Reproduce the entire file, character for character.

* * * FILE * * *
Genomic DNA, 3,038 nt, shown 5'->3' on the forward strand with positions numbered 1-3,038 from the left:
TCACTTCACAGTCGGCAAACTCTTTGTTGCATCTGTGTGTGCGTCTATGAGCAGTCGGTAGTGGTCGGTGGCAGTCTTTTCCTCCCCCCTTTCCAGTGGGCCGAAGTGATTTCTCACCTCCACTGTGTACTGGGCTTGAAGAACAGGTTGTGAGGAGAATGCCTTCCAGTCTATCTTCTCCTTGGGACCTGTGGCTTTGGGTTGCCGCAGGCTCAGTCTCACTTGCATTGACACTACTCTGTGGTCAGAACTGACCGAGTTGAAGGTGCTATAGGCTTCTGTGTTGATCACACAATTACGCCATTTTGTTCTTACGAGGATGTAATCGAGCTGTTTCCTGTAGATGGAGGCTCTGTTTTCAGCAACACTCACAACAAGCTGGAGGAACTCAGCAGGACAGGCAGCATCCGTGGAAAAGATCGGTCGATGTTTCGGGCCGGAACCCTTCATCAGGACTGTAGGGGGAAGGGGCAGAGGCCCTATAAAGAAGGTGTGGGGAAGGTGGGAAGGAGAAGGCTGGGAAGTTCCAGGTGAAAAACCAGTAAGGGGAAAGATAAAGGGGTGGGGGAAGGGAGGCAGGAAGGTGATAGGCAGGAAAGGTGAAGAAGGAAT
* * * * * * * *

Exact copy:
Genomic DNA, 3,038 nt, shown 5'->3' on the forward strand with positions numbered 1-3,038 from the left:
TCACTTCACAGTCGGCAAACTCTTTGTTGCATCTGTGTGTGCGTCTATGAGCAGTCGGTAGTGGTCGGTGGCAGTCTTTTCCTCCCCCCTTTCCAGTGGGCCGAAGTGATTTCTCACCTCCACTGTGTACTGGGCTTGAAGAACAGGTTGTGAGGAGAATGCCTTCCAGTCTATCTTCTCCTTGGGACCTGTGGCTTTGGGTTGCCGCAGGCTCAGTCTCACTTGCATTGACACTACTCTGTGGTCAGAACTGACCGAGTTGAAGGTGCTATAGGCTTCTGTGTTGATCACACAATTACGCCATTTTGTTCTTACGAGGATGTAATCGAGCTGTTTCCTGTAGATGGAGGCTCTGTTTTCAGCAACACTCACAACAAGCTGGAGGAACTCAGCAGGACAGGCAGCATCCGTGGAAAAGATCGGTCGATGTTTCGGGCCGGAACCCTTCATCAGGACTGTAGGGGGAAGGGGCAGAGGCCCTATAAAGAAGGTGTGGGGAAGGTGGGAAGGAGAAGGCTGGGAAGTTCCAGGTGAAAAACCAGTAAGGGGAAAGATAAAGGGGTGGGGGAAGGGAGGCAGGAAGGTGATAGGCAGGAAAGGTGAAGAAGGAAT